An Interventionist God?

Having produced a ‘bright’ boy, who topped his class (bar once) every term, the young Hindu mother (like mothers in almost every culture) decided that her son would become a doctor. To that end, he was despatched to the Pilleyar (Ganesh) temple once a week. He also accompanied his parents periodically to that, and another temple. The family also prayed each night at home before dinner. Their faith was total.

The son failed in his studies, as foretold (although indirectly) by a yogi. The reasons for that failure are both complex and incomprehensible. After all, this boy, who had completed only primary school before the Japanese military occupation, had completed high school within 15 months after the end of WW2. He had, during that occupation, held his own in a technical college, against boys older by at least 2 years!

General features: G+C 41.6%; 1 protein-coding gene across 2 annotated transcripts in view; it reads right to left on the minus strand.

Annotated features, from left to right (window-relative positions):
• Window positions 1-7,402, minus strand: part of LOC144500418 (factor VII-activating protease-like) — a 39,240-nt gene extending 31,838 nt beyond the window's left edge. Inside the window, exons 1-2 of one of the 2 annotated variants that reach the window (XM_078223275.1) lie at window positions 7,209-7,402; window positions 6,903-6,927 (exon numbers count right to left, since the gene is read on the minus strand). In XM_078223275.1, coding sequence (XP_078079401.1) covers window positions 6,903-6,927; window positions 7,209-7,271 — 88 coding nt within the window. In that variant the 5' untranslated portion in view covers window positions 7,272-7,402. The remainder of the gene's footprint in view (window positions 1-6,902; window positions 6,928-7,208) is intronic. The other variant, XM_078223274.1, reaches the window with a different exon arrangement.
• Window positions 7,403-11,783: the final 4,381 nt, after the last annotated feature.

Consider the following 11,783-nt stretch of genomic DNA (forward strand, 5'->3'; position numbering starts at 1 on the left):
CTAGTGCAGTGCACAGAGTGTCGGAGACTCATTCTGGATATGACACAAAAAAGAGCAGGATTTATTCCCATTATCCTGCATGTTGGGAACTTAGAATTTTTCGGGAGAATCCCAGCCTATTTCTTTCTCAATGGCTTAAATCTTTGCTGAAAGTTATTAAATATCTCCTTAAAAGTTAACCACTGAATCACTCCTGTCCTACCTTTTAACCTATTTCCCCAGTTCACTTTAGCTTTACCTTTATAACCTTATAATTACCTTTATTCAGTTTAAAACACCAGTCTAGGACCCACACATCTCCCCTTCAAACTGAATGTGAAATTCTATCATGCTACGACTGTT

The upshot? The total demolition of the young man’s prospects of any sort of career, and almost total damage to his self-confidence; the family’s financial future was doomed. With an only son seen as a pariah (social outcast), the mother suffered. The son gave up God. The mother persisted in her faith – to no avail.

What was the use of all that faith and prayers? How could they now believe in an interventionist God?

In the light of Hinduism’s concept of God (Brahman), there should be surely no scope for direct intervention. Where then would intervention come from? From that part of God said to lie within the individual? Or, more likely, from the spirit world?

Or, is it the case that there can never be any intervention of any kind, because the destined (self-created in part) river of each personal life must continue on its course, with (possibly) a degree of individual free will available to influence actions (and responses) offering some (marginal) positive outcomes, either in the present life or the next one?

One might conclude that the son’s future prospects had to be destroyed, together with his mother’s hopes, for reasons beyond rationale. The Cosmos does what it does, and we will adapt – or not!